Gambia the
This article was added by the user . TheWorldNews is not responsible for the content of the platform.

Anti-Corruption Bill Pushed to Next Parliamentary Session

Yusef Taylor

Yusef Taylor, commonly known as Flex Dan is an editor and practising journalist based in the Gambia with a keen interest in human rights, the economy and good governance among many others. He continues to break news on the economy, human rights violations and is highly engaged in security sector reforms, constitutional reform and the transition of the Gambia from dictatorship to a democracy, the NewGambia. Yusef has been working with Gainako as a media practitioner from 2015 to date. He has a degree in Civil Engineering with 5 years of Design Consultancy experience.

By Yusef Taylor, @FlexDan_Y

The Gambia’s National Assembly have passed a motion to commit the Anti-Corruption Bill, 2019 (ACB) to the Reconsideration Stage on the day it was expected to be passed after its Third Reading on 20th September 2023. After the Chair of the Finance and Public Accounts Committee (FPAC) moved a motion for section 76 on Prosecution of Offenses to be revised the Bill was committed to Parliament’s Assembly Business Committee (ABC) to reschedule it for a review. A number of other clauses were also recommended to be reviewed; however, some were rejected while others were approved for reconsideration.

Prosecution of Offences to be Reviewed – 74

It all started just before the Hon Minister for Public Service was given the chance to deliver the Third Reading of the ACB. The Chair of the FPAC, Hon Alhagie S Darbo moved a motion under Standing Order 53 (k) under motion without notice and Standing Order 74 under amendments to Bills after the consideration stage: Reconsideration stage, to strengthen the independence of the Commission.

Currently, clause 76 demands that the Commission “shall seek the consent” of the Attorney-General to pursue any prosecution for an offence under the ACB. FPAC Chair Hon Darbo, who is the member for Brikama North argued for this section to be amended to state that the Commission “may consult” the Attorney General and thereby have the authority to pursue prosecutions without the Attorney General’s consent.

However, the Speaker of the House, Hon Fabakary Tombong Jatta warned “Hon member it looks like there are two sides to the coin. First if an amendment is to be done it means the Bill will not be ratified this session”. The motion was eventually seconded and voted in favour.

After some extensive debate, it was eventually agreed that members would have to present any amendment for reconsideration at the session and no other amendments would be reconsidered. The procedure was for Hon members to rise and table a motion and after it was seconded, the motion was voted on. Countermotions were not entertained.

Hon Lamin Ceesay for Kiang West (c) Yusef Taylor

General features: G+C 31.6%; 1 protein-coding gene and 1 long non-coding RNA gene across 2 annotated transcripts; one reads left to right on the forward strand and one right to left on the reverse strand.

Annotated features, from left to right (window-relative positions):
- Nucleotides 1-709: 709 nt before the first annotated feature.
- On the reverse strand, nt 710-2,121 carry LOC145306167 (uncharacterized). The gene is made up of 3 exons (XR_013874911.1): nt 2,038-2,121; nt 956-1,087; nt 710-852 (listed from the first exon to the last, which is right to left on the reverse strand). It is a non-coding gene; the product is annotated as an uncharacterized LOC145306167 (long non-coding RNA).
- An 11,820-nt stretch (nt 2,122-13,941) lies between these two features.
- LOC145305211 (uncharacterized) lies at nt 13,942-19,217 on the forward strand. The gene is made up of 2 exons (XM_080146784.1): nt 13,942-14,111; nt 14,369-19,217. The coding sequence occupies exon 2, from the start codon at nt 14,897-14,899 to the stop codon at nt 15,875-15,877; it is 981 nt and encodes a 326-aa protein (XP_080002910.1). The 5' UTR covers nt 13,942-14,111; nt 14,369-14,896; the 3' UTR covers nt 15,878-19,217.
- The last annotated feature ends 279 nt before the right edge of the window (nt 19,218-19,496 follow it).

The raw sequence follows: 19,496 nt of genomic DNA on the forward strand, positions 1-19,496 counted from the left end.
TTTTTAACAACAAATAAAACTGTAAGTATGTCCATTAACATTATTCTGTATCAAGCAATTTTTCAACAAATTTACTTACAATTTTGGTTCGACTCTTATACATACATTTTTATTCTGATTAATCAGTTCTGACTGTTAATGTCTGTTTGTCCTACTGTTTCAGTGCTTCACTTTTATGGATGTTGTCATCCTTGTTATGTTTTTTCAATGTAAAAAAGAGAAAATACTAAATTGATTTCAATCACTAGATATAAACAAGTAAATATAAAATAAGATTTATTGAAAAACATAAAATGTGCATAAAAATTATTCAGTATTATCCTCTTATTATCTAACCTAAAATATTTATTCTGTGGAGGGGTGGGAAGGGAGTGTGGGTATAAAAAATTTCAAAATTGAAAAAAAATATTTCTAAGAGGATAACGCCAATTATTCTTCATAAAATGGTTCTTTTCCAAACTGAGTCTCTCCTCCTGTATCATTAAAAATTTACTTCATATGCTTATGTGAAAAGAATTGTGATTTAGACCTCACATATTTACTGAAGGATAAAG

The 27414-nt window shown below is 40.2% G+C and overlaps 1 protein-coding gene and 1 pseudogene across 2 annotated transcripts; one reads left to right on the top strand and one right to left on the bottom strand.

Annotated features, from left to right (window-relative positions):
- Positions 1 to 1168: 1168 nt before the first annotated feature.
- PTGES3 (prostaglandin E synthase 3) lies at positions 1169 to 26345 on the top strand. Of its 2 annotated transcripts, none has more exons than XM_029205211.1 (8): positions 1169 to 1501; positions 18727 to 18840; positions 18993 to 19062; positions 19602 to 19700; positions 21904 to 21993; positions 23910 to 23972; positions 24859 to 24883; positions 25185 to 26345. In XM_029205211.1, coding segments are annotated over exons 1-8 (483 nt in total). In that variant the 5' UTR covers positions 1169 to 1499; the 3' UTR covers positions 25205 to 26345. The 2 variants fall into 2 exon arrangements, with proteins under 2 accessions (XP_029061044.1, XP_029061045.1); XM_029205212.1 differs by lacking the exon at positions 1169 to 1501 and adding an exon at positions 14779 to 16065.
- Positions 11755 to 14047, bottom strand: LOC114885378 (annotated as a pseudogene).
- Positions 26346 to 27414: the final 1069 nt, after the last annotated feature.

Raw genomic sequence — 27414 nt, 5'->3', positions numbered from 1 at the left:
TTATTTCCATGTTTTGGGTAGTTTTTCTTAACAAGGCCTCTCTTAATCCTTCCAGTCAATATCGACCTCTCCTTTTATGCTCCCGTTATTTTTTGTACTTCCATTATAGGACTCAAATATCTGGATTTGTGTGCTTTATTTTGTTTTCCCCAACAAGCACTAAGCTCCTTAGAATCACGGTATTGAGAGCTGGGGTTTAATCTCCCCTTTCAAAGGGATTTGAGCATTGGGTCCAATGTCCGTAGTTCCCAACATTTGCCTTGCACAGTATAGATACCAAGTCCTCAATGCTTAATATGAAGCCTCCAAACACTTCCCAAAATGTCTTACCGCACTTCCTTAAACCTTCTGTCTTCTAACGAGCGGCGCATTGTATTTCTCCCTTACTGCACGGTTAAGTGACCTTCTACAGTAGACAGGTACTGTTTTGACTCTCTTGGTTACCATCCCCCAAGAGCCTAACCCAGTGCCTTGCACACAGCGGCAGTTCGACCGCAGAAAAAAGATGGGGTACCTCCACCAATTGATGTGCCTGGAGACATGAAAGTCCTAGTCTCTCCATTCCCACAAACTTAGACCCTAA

Illicit Enrichment Will Not Be Reintroduced – 37

Following the Speaker’s ruling, the member for Kiang West, Hon Lamin Ceesay raised a motion to reintroduce clause 37 on Illicit Enrichment which was removed from the Bill. This clause demands that “a person who being or having been a public officer is in possession of unexplained wealth, through him or herself or another person; (a) maintains a standard of living above that which is commensurate with his present or past official emoluments: or (b) is in control of pecuniary resources or property disproportionate to his or her present or past official emolument, unless he or she gives a satisfactory explanation as to how he or she was able to maintain such standard of living or how such pecuniary resources or property came under his or her control, commits an offence and is liable or conviction to a fine of three hundred thousand Dalasis or to imprisonment for seven years or to both”.

Hon Ceesay’s first attempt to move his motion was not seconded and voted on as expected. However, he managed to move his motion at the end of the session. Unfortunately, his motion was eventually voted down by the majority of the house after it was seconded by the member for Central Baddibou, Hon Sulayman Saho.

Hon Seedy SK Njie (c) Yusef Taylor
Hon Seedy SK Njie (c) Yusef Taylor

Undue Advantage to be Reviewed – Clause 2

The member for Old Yundum, Hon Abdoulie Ceesay argued for the interpretation of Undue Advantage to be removed and he was supported by the Deputy Speaker of the House, Hon Seedy SK Njie who argued that the interpretation and section 68 of the ACB which also made mention of undue advantage should be reviewed as well. Hon Seedy Njie eventually amended his motion to request for the definition of clause 2 on undue advantage and anywhere else it appears to be reviewed. This was voted for in favour by the majority of the house after the member for Niamina West, Hon Birom Sowe seconded the motion.

Evidence of Custom or Convection Inadmissible Will Not Be Reintroduced – Clause 75

The second to last motion to be moved was by the member for Central Baddibou, Hon Sulayman Saho who recommended reintroducing section 75 of the ACB which focuses on evidence of custom or convection deemed to be inadmissible by the courts. This section states that “in proceedings under this Act, evidence shall not be admissible to show that any undue advantage mentioned in this act is customary in any profession. Trade, vocation or calling or on a social occasion”. After his motion was seconded by the member for Wuli East Hon Suwaibou Touray, the majority of the house voted against this clause being reintroduced in the ACB.

Members of the Sixth Legislature (c) Yusef Taylor

Post Views: 85